North-east firms, including two local authorities, were owed more than £840,000 after the collapse of an energy company.
Richard Irvin and Sons – whose activities included facilities management (FM) and mechanical and electrical work – owed more than £21 million when it went into administration in December with the loss of 109 jobs.
A last-minute “pre-pack” deal was brokered to save 337 jobs – 96 in the Granite City – at the firm as it collapsed, with private-equity firm Rcapital Partners snapping up the facilities management side of the business and assets via an investment vehicle for £1.1m.
Pre-packs involve the sale of a struggling business being negotiated prior to administration.
Administrators at EY, which managed the deal, said Richard Irvin and Sons also owed about £3.7m to the Bank of Scotland, including an overdraft of around £2.5m and a term loan worth about £1.2m.
Now, in a report to Companies House, the long list of creditors across the country is outlined, including 100 local businesses.
One of the largest outstanding bills is for £86,227.80 to Aberdeen City Council. Moray Council is also due £3,265.45.
Both councils declined to comment on the debts.
Full list of the 100 north-east firms owed money
Stephen Flynn, the city council’s SNP group leader, said: “The council should always seek to recover any monies due unless exceptional circumstances arise.”
Oil and gas detection firm Oteac in Aberdeen was owed the most, according to the Companies House report, with £121,757.20 outstanding.
One business owner, who asked not to be named, today hit out at the collapsed firm.
They said: “It has been annoying, this whole process, and it must be for everyone involved and for people who have continued to trade with them.
“The new company wasn’t set up overnight. It was probably in the making for months knowing that they were going to pull the plug on Richard Irvin and Sons, leaving a huge pile of debt, and starting up a new company straight away.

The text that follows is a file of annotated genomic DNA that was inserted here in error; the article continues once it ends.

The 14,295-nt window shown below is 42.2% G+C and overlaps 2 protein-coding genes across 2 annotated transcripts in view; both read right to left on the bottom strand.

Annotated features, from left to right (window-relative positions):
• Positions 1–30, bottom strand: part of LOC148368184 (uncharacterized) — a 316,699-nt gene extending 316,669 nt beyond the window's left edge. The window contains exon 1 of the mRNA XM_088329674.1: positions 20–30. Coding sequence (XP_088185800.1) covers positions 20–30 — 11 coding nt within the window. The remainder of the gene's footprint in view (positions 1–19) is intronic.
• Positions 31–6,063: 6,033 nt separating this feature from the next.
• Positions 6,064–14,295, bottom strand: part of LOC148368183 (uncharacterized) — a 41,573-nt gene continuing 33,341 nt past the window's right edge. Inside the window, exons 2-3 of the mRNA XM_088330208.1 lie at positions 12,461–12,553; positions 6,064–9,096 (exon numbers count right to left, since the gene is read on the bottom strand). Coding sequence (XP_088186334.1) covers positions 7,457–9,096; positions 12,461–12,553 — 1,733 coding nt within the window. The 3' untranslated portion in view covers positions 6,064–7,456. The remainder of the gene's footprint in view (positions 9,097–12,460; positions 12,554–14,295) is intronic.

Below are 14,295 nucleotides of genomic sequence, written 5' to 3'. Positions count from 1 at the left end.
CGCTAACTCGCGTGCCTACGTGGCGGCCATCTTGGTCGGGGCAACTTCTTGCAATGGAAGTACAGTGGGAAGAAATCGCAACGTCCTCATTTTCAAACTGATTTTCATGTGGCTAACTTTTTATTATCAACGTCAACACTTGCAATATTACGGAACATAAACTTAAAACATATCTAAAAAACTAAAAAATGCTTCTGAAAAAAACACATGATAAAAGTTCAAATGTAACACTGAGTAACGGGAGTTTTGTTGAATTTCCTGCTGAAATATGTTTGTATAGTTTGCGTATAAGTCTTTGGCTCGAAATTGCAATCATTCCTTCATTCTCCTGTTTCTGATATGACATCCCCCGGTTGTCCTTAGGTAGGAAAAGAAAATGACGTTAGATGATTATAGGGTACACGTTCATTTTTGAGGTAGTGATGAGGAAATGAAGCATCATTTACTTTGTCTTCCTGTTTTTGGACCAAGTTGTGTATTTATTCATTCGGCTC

“All the publicity at the time was that they were able to save the jobs with the new company.”
A director of another company, who asked not to be named, questioned why the firm continued to accept work when the financial strains it was facing meant bills would not be paid.
He said: “Richard Irvin has known since July 2018 they had issues. During this period they still instructed work knowing they would not have sufficient funds to pay.
“We have already queried what our balance is – our figure is more in the region of £23,000 on top of the work we had scheduled for them.
“This company had an ethical duty to inform their customers of the situation. As usual it is the small local companies that suffer.”
The boss of Finesse Quality Coatings Ltd, which is owed £1,281.50, said he was “bitter” about the debt.
Managing director Jeff Lumsden said: “We’re quite a little company and we’ve been dealing with them for years.
“We thought we had a good relationship with them, but obviously not as good as we thought.
“It’s a lot of money for a small company, especially at the moment. We are still quite bitter about it.”
The Wood Centre, based in Elgin, is owed £312.45.
Manager and co-owner Eddie Laing said: “We heard through the grapevine they were filing for bankruptcy – this was a while back. No one ever contacted us – we still have no communication at all with them.
“It’s not until recently we got a letter. We had been with the company since we started which is about 15 years ago.
“It’s very disappointing and, honestly, a shock.”
A spokeswoman for RCapital Partners, new owner of the facilities management side of the business, did not wish to comment on the debts.
One company said the work it’s owed money for was at a children’s hospice.
Aberdeen-based AVC Immedia was listed in the administrator’s report as being due £6,898.04.
Spencer Buchan, managing director of ACV Immedia, said: “It’s sad to see Richard Irvin face this predicament, painful for both the employees affected and businesses owed money. We feel for them at this time.
“For a business like AVC, the prospect of not receiving monies owed is never ideal and concerning. However, given that the project AVC delivered was an installation of screens for a children’s hospice in Glasgow, we will treat this as a charitable donation if, following the process, we find ourselves not receiving the monies owed.”
Gary Henderson, managing director of Grampian Fasteners, said his firm was due £165.56, adding: “We were quite lucky we aren’t owed very much but it did come as a surprise to us.”
Richard Irvin and Sons’ finance director George Still and facilities management managing director Mark Buchan ended up with minority stakes in RCapital Partners’ Richard Irvin FM.
But in its notice of administrator’s proposals, EY said this did not amount to a sale to a “connected party”.
Its report said: “As far as we are aware, George Still and/or Mark Buchan had no connection with Rcapital Partners LLP or the purchaser prior to this transaction.
“Difficult trading conditions, together with increased political and economic uncertainty, resulted in declining margins in respect of the company’s contracts.
“Facilities management benefited from recurring contracts which were geographically diverse and generally more profitable. However, a number of mechanical and electrical contracts were completing, which led to delays in receipts.”
EY declined to comment on its report.